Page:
Talk about romanticism: We are so quick to celebrate those quitting their day jobs, yet chastise those sensible enough to let their business grow from side hustle to full strength. In the latest rue, Fox News shamed '80s sitcom actor Geoffrey Owens of The Cosby Show for being spotted working at Trader Joe's. You can almost hear the collective gasp of seeing a middle-aged man make a respectful living.
Delete this. The man is trying to put food on the table and you're trying to humiliate him? https://t.co/Uo6ierGEeC-- Yashar Ali (@yashar) August 31, 2018
Don't believe the hype - there is nothing dishonorable about having a day job, especially when you see Owens is still acting! In fact, having too much pride to have a day job can hurt your goals way more than help it.
Why we don't feel authentic
It is easy to confuse high risk with maximum creativity, assuming that you have to put it all on the line to be a success - otherwise, you're not living an authentic path. In reality, our need to go to extremes, like quitting our day jobs, masks a bigger insecurity or fear.
Here's what I shared about extreme thinking:
We fear that we will never make a move, so we create an extreme situation ("It's do or die!" "It's now or never!") to motivate us. [But] We actually may be delaying our actions for reasons other than procrastination. Do you need more time to develop your next startup idea? Perhaps staying at your day job for another few months and working on the startup in your spare time would be the best route. Or, perhaps, you know deep in your heart that you don't really want to do the startup in the first place.
Why we feel shame
We feel shame, and project our own shame on to other creatives, because we are afraid of looking like we aren't successful. It is why, even to Mark Cuban's confusion, we celebrate the startup that got a million-dollar loan over the scrappy bootstrapping one actually making a profit. It is why we champion glossy success over proven results.
It is why we support the rich-on-Instagram wannabe actress, who matches what we think Hollywood would be like, and shame the working-class actor, who is actually doing his profession regularly.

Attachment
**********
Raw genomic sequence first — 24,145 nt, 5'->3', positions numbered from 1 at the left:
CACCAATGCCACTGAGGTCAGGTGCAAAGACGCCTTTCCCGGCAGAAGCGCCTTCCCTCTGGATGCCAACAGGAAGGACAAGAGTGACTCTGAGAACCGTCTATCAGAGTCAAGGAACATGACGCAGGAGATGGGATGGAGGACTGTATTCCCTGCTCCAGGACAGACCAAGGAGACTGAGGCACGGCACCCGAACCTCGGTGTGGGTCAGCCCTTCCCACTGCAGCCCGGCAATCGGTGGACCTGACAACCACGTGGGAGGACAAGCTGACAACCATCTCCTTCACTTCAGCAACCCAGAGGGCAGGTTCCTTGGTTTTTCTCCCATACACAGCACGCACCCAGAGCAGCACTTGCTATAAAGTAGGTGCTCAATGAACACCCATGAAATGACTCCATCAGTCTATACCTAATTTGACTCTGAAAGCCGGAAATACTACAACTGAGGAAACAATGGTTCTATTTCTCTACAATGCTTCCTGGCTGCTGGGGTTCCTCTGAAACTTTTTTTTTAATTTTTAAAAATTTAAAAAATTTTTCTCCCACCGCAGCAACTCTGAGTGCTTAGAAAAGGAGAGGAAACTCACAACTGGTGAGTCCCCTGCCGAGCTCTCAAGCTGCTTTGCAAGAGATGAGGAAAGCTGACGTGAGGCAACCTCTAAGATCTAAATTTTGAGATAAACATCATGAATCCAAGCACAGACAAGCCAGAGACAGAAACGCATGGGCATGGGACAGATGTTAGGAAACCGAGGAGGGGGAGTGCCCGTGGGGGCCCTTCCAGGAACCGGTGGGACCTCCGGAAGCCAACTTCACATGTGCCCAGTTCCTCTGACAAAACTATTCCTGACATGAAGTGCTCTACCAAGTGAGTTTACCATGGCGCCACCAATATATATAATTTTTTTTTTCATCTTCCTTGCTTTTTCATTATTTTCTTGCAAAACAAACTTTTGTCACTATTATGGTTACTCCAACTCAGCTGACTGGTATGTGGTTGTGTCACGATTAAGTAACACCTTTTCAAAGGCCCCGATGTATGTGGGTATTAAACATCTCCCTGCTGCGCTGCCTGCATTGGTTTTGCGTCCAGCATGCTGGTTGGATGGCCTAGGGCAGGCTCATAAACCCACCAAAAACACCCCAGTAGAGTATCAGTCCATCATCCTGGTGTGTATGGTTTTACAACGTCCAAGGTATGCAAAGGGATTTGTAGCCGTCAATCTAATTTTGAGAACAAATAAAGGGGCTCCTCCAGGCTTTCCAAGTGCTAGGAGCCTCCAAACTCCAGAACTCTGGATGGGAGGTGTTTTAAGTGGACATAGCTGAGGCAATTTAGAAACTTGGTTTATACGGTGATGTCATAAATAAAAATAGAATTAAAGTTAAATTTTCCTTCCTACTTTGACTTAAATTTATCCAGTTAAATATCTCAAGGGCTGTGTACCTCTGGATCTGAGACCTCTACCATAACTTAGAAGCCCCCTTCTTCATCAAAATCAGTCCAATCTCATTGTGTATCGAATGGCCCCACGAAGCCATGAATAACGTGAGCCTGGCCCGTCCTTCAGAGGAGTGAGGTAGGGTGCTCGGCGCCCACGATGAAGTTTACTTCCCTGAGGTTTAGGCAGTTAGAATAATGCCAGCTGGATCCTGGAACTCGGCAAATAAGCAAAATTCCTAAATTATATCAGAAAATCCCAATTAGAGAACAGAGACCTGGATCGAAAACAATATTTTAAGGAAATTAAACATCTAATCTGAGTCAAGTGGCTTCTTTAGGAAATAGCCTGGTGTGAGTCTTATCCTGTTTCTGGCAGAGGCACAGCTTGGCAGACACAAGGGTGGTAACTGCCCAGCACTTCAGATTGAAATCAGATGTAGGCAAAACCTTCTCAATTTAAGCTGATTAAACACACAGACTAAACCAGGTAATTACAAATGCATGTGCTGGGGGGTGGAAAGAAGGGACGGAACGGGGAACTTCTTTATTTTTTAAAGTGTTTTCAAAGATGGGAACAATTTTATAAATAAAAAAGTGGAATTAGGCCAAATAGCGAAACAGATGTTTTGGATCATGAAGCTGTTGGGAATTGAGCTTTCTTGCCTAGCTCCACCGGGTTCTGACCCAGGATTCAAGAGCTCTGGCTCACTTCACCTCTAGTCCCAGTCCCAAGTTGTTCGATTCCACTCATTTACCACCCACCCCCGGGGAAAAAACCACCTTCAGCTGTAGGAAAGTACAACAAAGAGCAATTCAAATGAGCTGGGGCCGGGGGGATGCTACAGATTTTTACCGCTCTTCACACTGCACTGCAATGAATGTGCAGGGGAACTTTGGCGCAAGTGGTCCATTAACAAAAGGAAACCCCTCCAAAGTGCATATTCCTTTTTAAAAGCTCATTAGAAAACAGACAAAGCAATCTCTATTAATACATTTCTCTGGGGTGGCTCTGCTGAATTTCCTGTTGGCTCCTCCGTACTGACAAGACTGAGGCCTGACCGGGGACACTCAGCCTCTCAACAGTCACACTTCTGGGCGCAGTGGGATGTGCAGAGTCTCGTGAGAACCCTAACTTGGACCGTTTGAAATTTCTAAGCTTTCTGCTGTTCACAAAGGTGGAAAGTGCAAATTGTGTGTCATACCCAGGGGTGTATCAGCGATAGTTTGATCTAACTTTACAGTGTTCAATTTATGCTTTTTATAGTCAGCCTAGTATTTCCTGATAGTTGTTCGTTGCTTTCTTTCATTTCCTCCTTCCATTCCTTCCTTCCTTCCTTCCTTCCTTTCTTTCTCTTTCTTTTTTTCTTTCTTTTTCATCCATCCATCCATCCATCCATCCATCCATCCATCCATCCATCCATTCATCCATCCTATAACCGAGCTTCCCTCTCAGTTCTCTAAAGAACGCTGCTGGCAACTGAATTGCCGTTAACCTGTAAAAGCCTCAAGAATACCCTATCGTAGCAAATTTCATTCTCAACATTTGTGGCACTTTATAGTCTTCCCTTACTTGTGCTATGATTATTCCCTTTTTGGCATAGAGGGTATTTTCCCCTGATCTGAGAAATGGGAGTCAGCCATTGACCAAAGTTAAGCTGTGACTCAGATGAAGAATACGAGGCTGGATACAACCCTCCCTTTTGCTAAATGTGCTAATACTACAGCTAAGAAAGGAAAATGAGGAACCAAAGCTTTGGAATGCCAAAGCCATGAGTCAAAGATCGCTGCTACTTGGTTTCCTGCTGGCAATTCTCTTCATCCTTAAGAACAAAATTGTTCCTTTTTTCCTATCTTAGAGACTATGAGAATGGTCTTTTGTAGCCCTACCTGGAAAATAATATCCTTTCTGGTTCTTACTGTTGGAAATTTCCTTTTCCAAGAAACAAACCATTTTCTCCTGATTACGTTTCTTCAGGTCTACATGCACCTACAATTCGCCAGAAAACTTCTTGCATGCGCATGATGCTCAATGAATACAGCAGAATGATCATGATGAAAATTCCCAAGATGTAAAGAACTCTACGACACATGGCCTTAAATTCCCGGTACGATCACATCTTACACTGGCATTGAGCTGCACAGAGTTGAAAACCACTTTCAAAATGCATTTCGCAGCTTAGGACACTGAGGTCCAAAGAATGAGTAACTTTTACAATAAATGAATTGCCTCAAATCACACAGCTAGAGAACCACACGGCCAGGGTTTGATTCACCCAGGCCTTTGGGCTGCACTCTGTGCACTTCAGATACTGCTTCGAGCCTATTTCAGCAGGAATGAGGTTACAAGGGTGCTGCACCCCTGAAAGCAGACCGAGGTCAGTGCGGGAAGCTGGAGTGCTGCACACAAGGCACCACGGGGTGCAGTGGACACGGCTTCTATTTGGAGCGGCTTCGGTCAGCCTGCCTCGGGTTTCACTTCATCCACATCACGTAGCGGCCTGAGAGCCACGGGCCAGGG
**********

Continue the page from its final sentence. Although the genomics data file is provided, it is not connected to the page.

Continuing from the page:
First season of Six Feet Under I was a recurring guest star I couldn't survive on that alone when I couldn't get other work I hosted at a restaurant I made calls for a business I was a doctors personal assistant . No shame in my game and shame on anyone who thinks there is . https://t.co/JX045hY71U-- Justina Machado (@JustinaMachado) September 1, 2018
There is nothing sexy about a day job, except that it can help fund your big idea. Actually, that's pretty sexy. It's just that others may not think so.
What you can do about it
You have to ask yourself: Do I want to work on my craft or do I want to look good?
As a full-time independent, even I've had many late-stage discussions that almost became my day job. And while we eventually decided not to partner, I definitely respect the steady paycheck, the built-in health benefits, the retirement planning and, worth repeating, the steady paycheck.
In between One Tree Hill and Cougar Town I went back to work as a cocktail waitress. During the first season of Crazy Ex I sold Beauty Counter (don't at me, I like MLMs). Work is work, no one job is better than another. https://t.co/BeElvFzYTI-- Audrey Wauchope (@audreyalison) September 1, 2018
In fact, a day job can actually afford you the ability to build your company the right way:
- You aren't making decisions based on profit
- You can take your time naturally finding the audience you want to serve
- You can pivot into (or out of!) the new business whenever you like
My best-seller The Bite-Sized Entrepreneur is based on this argument, with my full-time thing being independent writing and my two startups being my side hustle. In it, I also describe how, going full-time independent much earlier in my career, had me working temp jobs to literally keep the lights on.
And if a broke "full-time" entrepreneur criticizes your decision, you can buy them a round - because you can afford to.